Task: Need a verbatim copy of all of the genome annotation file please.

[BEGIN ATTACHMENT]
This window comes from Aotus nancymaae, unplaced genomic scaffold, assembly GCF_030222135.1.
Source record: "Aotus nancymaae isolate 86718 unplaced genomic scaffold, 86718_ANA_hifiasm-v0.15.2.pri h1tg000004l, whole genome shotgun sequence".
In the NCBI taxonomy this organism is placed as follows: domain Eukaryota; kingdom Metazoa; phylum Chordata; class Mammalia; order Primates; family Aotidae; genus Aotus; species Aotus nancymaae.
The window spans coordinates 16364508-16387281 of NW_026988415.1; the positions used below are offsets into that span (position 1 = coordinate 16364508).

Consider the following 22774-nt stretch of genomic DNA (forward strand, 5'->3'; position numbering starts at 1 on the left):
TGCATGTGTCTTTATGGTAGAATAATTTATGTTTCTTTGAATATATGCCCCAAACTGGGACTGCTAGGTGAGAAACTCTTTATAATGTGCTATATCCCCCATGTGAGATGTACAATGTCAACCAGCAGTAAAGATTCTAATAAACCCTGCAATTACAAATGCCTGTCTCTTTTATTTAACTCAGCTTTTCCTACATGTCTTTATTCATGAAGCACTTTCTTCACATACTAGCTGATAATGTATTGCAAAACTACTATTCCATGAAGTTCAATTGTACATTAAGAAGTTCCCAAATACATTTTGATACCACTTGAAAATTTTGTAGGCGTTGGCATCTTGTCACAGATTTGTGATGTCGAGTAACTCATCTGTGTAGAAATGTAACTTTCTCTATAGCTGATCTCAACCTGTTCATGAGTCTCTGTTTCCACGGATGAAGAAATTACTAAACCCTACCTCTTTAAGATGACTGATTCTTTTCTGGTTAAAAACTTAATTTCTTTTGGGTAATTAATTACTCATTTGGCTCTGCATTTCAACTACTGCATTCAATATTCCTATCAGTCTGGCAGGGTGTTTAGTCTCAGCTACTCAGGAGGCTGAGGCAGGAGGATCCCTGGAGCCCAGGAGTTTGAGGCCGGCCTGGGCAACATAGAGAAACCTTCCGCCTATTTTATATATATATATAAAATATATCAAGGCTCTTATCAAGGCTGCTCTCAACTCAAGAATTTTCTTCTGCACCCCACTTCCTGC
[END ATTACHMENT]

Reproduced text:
This window comes from Aotus nancymaae, unplaced genomic scaffold, assembly GCF_030222135.1.
Source record: "Aotus nancymaae isolate 86718 unplaced genomic scaffold, 86718_ANA_hifiasm-v0.15.2.pri h1tg000004l, whole genome shotgun sequence".
In the NCBI taxonomy this organism is placed as follows: domain Eukaryota; kingdom Metazoa; phylum Chordata; class Mammalia; order Primates; family Aotidae; genus Aotus; species Aotus nancymaae.
The window spans coordinates 16364508-16387281 of NW_026988415.1; the positions used below are offsets into that span (position 1 = coordinate 16364508).

Consider the following 22774-nt stretch of genomic DNA (forward strand, 5'->3'; position numbering starts at 1 on the left):
TGCATGTGTCTTTATGGTAGAATAATTTATGTTTCTTTGAATATATGCCCCAAACTGGGACTGCTAGGTGAGAAACTCTTTATAATGTGCTATATCCCCCATGTGAGATGTACAATGTCAACCAGCAGTAAAGATTCTAATAAACCCTGCAATTACAAATGCCTGTCTCTTTTATTTAACTCAGCTTTTCCTACATGTCTTTATTCATGAAGCACTTTCTTCACATACTAGCTGATAATGTATTGCAAAACTACTATTCCATGAAGTTCAATTGTACATTAAGAAGTTCCCAAATACATTTTGATACCACTTGAAAATTTTGTAGGCGTTGGCATCTTGTCACAGATTTGTGATGTCGAGTAACTCATCTGTGTAGAAATGTAACTTTCTCTATAGCTGATCTCAACCTGTTCATGAGTCTCTGTTTCCACGGATGAAGAAATTACTAAACCCTACCTCTTTAAGATGACTGATTCTTTTCTGGTTAAAAACTTAATTTCTTTTGGGTAATTAATTACTCATTTGGCTCTGCATTTCAACTACTGCATTCAATATTCCTATCAGTCTGGCAGGGTGTTTAGTCTCAGCTACTCAGGAGGCTGAGGCAGGAGGATCCCTGGAGCCCAGGAGTTTGAGGCCGGCCTGGGCAACATAGAGAAACCTTCCGCCTATTTTATATATATATATAAAATATATCAAGGCTCTTATCAAGGCTGCTCTCAACTCAAGAATTTTCTTCTGCACCCCACTTCCTGC